Second, the ‘1250’ in the R1250 GS’s name signifies that the engine’s displacement is over liter-bike capacity. It has a healthy 134hp, so despite the 268kg curb weight, the GS can hustle—it has enough power to shame most sport bikes in a straight line.
Finally, BMW has the absolute best quickshifter on the market today. Do quick snicks up or down on the shifter, and the bike easily and seamlessly changes gear in an almost telepathic manner without declutching. This means that the GS, in anything except stop-and-go riding, can be ridden almost entirely without laying a finger on the clutch lever. It spoils you such that returning to a regular bike just feels like a letdown.
A bike this big has no right to be as nimble as the GS is. You’d think it would be a handful on Manila roads given its immense girth and weight, but like me, you’d be pleasantly surprised that the absolute contrary is true. Given its electronically controlled suspension (which can be left completely on automatic) and low center of gravity (thanks to the boxer motor), the GS handles like an absolute dream, even when filtering through city traffic.
The bike was extremely easy to ride in the confines of the city, nimbly cutting into gaps left by inattentive drivers. Just imagine the looks on their faces upon seeing a massive adventure bike carving its way to the front of the traffic queue as nimbly as any small bike could. Sure, it may be a bit wide, but other than that, riding through traffic was an absolute dream.
When the roads open up, however, the GS truly shines. The amazing suspension copes with the absolute worst that EDSA has to offer—no surprise given the off-road capabilities of this bike. Give it some beans on a long, sweeping corner, and the bike darts in with astonishing agility.
In sum, the GS rides very well. It is great at slow speeds, but it’s when the bike gets moving that you really realize just how special the combination of a low center of gravity and a perfectly tuned suspension can be to the illusion of lightness.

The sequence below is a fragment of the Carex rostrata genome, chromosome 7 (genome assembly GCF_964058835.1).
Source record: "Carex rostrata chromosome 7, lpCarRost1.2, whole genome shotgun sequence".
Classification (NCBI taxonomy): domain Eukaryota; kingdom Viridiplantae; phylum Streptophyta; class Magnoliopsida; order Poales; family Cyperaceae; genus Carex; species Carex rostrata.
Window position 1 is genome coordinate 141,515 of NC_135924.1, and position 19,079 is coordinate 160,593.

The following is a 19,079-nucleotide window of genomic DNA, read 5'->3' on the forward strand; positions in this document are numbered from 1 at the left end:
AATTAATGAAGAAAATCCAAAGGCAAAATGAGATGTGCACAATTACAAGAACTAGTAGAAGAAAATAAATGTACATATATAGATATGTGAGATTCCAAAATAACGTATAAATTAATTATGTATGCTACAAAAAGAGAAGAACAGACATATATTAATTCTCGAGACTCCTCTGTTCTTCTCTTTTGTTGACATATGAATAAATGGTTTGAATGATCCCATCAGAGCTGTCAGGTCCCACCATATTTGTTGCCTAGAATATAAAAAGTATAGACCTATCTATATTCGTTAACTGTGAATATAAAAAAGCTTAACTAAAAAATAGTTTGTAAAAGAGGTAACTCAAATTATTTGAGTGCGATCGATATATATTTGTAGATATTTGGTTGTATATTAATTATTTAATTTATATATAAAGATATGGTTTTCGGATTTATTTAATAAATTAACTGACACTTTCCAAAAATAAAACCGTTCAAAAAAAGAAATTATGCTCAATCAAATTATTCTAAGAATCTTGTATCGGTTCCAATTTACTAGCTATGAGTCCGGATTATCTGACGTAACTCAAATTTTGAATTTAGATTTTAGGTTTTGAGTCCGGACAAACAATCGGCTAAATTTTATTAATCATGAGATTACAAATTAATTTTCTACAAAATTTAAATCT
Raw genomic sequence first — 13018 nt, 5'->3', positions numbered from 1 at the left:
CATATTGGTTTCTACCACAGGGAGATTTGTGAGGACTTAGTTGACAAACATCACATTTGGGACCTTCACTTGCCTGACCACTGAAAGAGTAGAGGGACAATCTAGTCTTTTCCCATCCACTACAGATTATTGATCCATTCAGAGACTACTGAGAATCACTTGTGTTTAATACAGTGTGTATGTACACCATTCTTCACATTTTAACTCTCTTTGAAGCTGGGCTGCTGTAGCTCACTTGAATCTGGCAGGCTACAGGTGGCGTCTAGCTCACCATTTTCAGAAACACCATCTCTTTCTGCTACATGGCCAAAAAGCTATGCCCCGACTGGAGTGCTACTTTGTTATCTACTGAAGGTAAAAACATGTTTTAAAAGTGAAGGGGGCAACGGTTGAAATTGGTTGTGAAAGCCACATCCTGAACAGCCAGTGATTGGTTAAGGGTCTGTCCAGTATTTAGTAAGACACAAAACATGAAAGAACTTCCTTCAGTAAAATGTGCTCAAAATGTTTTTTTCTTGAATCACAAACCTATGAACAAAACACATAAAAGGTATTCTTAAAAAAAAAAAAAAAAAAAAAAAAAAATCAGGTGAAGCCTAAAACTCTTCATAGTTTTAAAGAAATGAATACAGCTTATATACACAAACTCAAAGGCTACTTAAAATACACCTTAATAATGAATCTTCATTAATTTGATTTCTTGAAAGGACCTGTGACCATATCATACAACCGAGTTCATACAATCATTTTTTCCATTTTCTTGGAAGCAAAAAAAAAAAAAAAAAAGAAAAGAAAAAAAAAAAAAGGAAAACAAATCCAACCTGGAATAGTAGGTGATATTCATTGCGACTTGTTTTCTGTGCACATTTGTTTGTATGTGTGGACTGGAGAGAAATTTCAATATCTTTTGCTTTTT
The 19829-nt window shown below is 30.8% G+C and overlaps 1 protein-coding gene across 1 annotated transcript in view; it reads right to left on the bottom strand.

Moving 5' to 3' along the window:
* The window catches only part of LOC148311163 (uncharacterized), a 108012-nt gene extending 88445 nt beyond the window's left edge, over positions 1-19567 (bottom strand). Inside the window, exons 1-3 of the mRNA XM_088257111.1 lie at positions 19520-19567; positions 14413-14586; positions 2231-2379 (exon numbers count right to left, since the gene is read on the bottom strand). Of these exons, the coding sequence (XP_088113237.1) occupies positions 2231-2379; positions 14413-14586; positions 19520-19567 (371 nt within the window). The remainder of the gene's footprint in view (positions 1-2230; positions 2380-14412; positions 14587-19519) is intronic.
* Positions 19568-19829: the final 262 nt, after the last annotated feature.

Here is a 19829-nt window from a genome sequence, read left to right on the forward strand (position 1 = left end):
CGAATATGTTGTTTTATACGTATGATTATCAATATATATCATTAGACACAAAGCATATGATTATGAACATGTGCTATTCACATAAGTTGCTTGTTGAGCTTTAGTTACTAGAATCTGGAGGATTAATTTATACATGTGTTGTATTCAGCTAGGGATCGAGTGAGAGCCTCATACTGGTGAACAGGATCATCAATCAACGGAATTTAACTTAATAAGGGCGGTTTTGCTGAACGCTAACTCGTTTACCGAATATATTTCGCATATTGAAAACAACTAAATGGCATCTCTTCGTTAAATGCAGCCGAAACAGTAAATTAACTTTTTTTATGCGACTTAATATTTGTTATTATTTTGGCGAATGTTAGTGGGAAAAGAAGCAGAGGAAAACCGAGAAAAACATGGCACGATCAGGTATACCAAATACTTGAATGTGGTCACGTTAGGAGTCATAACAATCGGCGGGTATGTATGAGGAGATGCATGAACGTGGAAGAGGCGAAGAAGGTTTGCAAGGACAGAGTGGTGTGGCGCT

There are literally too many features to list here. The GS, especially in its HP guise, is one of the most—if not the most—feature-packed motorcycle on the roads today.
Aside from the electronic and automatically adjusting suspension, riding modes, traction control, and ABS, one other particular highlight of the bike that must be pointed out is BMW’s cruise-control system. Turn it on at speed, and it’s a revelation. There’s just something special about using cruise control on such a stable platform. You can easily cover hundreds of highway kilometers without the stress of twisting your wrist. Long-distance riders know that wrist strain is one of the most irritating experiences after hours on the saddle.
There’s no beating around the bush: the BMW R1250 GS HP is one of the most accomplished motorcycles on the road today. It’s capable in many ways that other bikes could only dream of. It furthers the reputation of the venerable GS line, and is the best iteration yet for the brand.
Prospective buyers could do a lot worse than choosing this adventure bike. It’s a jack of all trades and a master of most.
Engine: 1,254cc four-stroke boxer-twin
Power: 134hp @ 7,750rpm
Torque: 143Nm @ 6,250rpm
Transmission: 6-speed with quickshifter
Seat height: 35-35.8 inches (adjustable)
Final drive: shaft drive